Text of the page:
Looking for last-minute Christmas gifts? Or Christmas reading for those moments when you just need time away from family? Maybe you’ll be lucky and get book tokens in your stocking?
I’m recommending three books for Christmas reading. All very different! All brilliant! What they have in common is exquisite storytelling. (And none of them are about Christmas!)
A historical whodunnit for Christmas
If you’ve read this blog before you may know I’m interested in Aphra Behn. So on one of my many google adventures I came across this delightful online 17th century adventure. And that’s how I discovered Invitation to a Funeral by former armed guard and stand-up comedienne, Molly Brown.
I love this website – the 1990s styling and the options of what to do, complete with animated arrows. And because I’d recently read Janet Todd’s book, I knew the characters – or rather the historical figures.
That website stole an hour of my life, so I had to buy the book which is perfect if you’re looking for a light read over Christmas.
Published in 1996, this reads like proper airport whodunnit fiction but comfortably set in the 1670s. Sometimes historical fiction can feel like a dressing up game – lots of skirts rustling and people striding about shouting “Fie! What say you?” But not this one.
The premise is that Aphra Behn and the Earl of Rochester make a bet. Nell Gwyn gets involved and then there’s a weird funeral. I won’t give it all away but it was very entertaining.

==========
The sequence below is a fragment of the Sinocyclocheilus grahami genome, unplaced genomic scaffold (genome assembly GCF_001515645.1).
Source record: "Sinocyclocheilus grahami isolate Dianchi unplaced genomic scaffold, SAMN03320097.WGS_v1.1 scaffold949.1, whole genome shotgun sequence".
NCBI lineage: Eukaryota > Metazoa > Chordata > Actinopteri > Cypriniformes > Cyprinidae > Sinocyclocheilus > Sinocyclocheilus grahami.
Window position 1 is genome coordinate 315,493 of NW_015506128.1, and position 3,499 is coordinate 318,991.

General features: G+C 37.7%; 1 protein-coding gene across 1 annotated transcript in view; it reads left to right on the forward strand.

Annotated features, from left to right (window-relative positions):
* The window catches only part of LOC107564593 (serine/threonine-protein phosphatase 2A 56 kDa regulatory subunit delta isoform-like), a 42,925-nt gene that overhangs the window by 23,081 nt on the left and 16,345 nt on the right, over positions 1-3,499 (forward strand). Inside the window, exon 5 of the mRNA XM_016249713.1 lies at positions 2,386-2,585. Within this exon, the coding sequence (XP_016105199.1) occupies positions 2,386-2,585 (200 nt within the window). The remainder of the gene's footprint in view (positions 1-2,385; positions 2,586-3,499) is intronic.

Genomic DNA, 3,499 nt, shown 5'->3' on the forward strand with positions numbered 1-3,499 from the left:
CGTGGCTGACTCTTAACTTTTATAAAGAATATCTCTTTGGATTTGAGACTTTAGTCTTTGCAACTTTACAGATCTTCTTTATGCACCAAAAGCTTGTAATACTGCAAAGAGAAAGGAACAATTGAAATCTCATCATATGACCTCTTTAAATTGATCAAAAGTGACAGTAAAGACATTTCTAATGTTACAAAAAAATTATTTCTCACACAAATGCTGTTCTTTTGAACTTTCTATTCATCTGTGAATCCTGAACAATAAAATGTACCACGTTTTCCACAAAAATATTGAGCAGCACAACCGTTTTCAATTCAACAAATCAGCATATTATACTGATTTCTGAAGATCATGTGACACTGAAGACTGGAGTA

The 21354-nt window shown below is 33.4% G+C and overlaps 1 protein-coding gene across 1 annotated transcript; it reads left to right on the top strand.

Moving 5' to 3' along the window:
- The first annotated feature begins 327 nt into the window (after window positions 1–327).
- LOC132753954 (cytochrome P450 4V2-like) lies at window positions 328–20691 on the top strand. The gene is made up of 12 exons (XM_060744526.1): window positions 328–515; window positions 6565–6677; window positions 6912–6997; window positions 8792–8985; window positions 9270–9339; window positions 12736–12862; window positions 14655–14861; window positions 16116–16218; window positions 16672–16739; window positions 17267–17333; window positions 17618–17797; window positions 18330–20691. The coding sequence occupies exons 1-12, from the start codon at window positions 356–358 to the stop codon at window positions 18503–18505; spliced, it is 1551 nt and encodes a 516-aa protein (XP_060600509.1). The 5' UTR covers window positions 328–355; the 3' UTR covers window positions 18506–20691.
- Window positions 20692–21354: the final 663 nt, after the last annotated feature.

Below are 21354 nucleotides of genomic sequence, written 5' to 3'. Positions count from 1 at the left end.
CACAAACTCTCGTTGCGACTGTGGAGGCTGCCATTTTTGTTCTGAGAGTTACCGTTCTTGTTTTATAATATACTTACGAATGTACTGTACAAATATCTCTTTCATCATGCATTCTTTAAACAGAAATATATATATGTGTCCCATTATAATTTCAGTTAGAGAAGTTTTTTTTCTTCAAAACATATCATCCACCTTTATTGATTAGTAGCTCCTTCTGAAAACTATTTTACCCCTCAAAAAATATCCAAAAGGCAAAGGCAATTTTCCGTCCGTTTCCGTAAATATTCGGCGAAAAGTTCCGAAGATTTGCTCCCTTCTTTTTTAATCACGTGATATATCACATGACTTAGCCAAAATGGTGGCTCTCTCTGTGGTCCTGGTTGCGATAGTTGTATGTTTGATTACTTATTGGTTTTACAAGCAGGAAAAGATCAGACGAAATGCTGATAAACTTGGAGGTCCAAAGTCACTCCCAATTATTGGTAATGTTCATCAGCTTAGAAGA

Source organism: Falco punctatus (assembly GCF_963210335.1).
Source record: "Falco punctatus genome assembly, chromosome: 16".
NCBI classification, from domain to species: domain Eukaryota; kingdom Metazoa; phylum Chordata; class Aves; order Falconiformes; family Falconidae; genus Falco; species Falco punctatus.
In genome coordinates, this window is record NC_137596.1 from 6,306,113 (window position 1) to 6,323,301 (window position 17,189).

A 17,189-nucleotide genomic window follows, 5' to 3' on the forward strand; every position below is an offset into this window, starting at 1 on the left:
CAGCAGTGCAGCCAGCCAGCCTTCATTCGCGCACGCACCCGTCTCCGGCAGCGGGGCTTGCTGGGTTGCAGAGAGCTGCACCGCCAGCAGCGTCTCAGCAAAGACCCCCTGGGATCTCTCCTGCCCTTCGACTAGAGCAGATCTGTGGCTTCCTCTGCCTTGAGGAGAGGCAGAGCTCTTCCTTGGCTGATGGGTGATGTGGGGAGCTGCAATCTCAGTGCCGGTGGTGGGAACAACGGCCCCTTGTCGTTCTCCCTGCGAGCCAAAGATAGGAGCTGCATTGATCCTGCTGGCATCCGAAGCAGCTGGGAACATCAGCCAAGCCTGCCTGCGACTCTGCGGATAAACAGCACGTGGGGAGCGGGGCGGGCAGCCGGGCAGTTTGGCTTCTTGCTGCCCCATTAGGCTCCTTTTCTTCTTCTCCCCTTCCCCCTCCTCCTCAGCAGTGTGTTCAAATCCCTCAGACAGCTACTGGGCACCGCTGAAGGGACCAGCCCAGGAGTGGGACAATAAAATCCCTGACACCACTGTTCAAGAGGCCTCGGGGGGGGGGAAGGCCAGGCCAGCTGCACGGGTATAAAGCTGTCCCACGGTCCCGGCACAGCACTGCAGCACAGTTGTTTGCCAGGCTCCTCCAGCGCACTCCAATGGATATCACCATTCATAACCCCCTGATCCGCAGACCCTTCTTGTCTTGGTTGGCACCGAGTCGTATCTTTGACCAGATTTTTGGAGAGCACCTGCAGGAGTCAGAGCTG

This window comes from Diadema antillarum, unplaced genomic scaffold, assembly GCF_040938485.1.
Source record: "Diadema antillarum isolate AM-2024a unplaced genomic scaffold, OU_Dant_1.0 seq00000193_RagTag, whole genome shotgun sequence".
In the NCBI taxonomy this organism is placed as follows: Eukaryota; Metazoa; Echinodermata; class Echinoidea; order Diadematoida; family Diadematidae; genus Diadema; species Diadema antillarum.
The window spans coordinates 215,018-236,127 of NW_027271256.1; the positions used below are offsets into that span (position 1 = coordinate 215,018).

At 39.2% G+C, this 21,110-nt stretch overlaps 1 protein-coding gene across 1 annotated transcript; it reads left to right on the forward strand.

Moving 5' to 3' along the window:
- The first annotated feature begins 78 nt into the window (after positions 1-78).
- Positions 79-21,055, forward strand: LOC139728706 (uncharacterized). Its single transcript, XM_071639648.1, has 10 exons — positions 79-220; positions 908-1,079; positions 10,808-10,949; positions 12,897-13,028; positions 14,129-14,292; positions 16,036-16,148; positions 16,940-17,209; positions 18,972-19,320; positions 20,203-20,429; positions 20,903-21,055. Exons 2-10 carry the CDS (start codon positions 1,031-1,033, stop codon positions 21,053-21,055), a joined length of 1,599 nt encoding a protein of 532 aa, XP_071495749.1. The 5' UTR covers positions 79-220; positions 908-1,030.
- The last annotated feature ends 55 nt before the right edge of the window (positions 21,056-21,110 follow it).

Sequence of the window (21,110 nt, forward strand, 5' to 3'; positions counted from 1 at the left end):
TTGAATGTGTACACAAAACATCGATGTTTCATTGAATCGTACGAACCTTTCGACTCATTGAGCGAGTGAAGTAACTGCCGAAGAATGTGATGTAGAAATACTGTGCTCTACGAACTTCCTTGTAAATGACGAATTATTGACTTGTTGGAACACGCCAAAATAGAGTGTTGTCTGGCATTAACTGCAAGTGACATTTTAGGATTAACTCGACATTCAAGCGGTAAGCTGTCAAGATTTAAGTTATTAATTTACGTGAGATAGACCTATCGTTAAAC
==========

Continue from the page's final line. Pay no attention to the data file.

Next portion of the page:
Where is Molly Brown now? I don’t know. But you can read more about her on Fantastic Fiction where you’ll see more books you can buy for Christmas.
Literary historical fiction books for Christmas
I read Kate Grenville’s The Secret River years ago and loved it. It recently came up in conversation so I picked it off the shelf and re-read it.
A brilliant premise and (pardon the pun) utterly transporting!
It’s the story of a family of Georgian Londoners who end up in Botany Bay. You feel you’re there – wherever the characters are, whether that’s barefoot on the filthy cobbles of Georgian London, on the boat, blinded by sunlight as you disembark in Australia, and all the way to the swamps and mangroves.
What’s first a niggling feeling of unease builds into extreme tension. I didn’t even blink as I got towards the end, never mind put the book down. A total work of art and just as good the second time round.
Short stories for Christmas
Finally, a collection of short stories.
I first came across this author in an issue of The London Magazine, when I read A Lone Astronaut Watches the World End. It was so good I had to sit down, take a deep breath and read it again.
So, of course I looked her up and bought her award winning collection. And as I did, I thought, yes, why should titles always be short and snappy?
An Account of the Decline of the Great Auk According To One Who Saw It brilliantly belies the self-delusion of the narrator in the title story.
The 12 stories in this collection are mostly written in the first-person and almost all anecdotal in style. As a collection, the stories vibrate from past to present and future and snap back again.
What they share is a sense of preoccupation, characters in need of forgiveness who don’t always find absolution. Some convince themselves they had it, some are painfully aware that matters are unresolved. There’s a sense of life being out of the characters’ control as they delude themselves, compromise or “learn to live alone in fear”.
Even the “wandering physician, alchemist, heretic and on occasion, mercenary”, “Theophrastus is at a loss”.
…which I hope you aren’t now that I’ve suggested some good holiday reading.